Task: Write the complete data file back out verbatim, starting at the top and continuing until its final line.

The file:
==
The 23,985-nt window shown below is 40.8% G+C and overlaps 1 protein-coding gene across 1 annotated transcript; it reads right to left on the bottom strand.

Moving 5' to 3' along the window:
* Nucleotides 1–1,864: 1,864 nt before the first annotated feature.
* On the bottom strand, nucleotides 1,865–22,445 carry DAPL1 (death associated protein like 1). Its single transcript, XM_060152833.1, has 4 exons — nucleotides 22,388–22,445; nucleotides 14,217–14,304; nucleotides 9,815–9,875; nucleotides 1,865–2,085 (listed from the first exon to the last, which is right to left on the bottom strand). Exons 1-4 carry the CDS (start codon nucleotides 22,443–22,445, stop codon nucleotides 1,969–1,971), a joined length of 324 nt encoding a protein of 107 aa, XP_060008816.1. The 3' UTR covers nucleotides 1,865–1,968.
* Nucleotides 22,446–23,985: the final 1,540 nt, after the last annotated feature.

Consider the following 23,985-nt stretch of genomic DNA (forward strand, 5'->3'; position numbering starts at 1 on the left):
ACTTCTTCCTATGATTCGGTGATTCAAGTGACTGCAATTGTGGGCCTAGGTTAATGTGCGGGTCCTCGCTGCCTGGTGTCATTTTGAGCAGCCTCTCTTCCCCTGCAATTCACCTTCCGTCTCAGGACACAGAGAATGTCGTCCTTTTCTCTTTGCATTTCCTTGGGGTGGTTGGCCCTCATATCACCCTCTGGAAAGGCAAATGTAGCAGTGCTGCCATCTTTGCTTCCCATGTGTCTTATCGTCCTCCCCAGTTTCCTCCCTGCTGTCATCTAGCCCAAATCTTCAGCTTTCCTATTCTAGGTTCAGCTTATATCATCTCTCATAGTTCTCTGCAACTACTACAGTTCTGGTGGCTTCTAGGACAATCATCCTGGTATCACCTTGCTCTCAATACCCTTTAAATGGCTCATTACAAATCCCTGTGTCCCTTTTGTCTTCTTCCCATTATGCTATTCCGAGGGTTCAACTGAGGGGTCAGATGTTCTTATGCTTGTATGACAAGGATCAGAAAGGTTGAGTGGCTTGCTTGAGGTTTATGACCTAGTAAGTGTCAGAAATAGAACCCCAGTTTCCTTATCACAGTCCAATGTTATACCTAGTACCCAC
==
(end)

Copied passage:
The 23,985-nt window shown below is 40.8% G+C and overlaps 1 protein-coding gene across 1 annotated transcript; it reads right to left on the bottom strand.

Moving 5' to 3' along the window:
* Nucleotides 1–1,864: 1,864 nt before the first annotated feature.
* On the bottom strand, nucleotides 1,865–22,445 carry DAPL1 (death associated protein like 1). Its single transcript, XM_060152833.1, has 4 exons — nucleotides 22,388–22,445; nucleotides 14,217–14,304; nucleotides 9,815–9,875; nucleotides 1,865–2,085 (listed from the first exon to the last, which is right to left on the bottom strand). Exons 1-4 carry the CDS (start codon nucleotides 22,443–22,445, stop codon nucleotides 1,969–1,971), a joined length of 324 nt encoding a protein of 107 aa, XP_060008816.1. The 3' UTR covers nucleotides 1,865–1,968.
* Nucleotides 22,446–23,985: the final 1,540 nt, after the last annotated feature.

Consider the following 23,985-nt stretch of genomic DNA (forward strand, 5'->3'; position numbering starts at 1 on the left):
ACTTCTTCCTATGATTCGGTGATTCAAGTGACTGCAATTGTGGGCCTAGGTTAATGTGCGGGTCCTCGCTGCCTGGTGTCATTTTGAGCAGCCTCTCTTCCCCTGCAATTCACCTTCCGTCTCAGGACACAGAGAATGTCGTCCTTTTCTCTTTGCATTTCCTTGGGGTGGTTGGCCCTCATATCACCCTCTGGAAAGGCAAATGTAGCAGTGCTGCCATCTTTGCTTCCCATGTGTCTTATCGTCCTCCCCAGTTTCCTCCCTGCTGTCATCTAGCCCAAATCTTCAGCTTTCCTATTCTAGGTTCAGCTTATATCATCTCTCATAGTTCTCTGCAACTACTACAGTTCTGGTGGCTTCTAGGACAATCATCCTGGTATCACCTTGCTCTCAATACCCTTTAAATGGCTCATTACAAATCCCTGTGTCCCTTTTGTCTTCTTCCCATTATGCTATTCCGAGGGTTCAACTGAGGGGTCAGATGTTCTTATGCTTGTATGACAAGGATCAGAAAGGTTGAGTGGCTTGCTTGAGGTTTATGACCTAGTAAGTGTCAGAAATAGAACCCCAGTTTCCTTATCACAGTCCAATGTTATACCTAGTACCCAC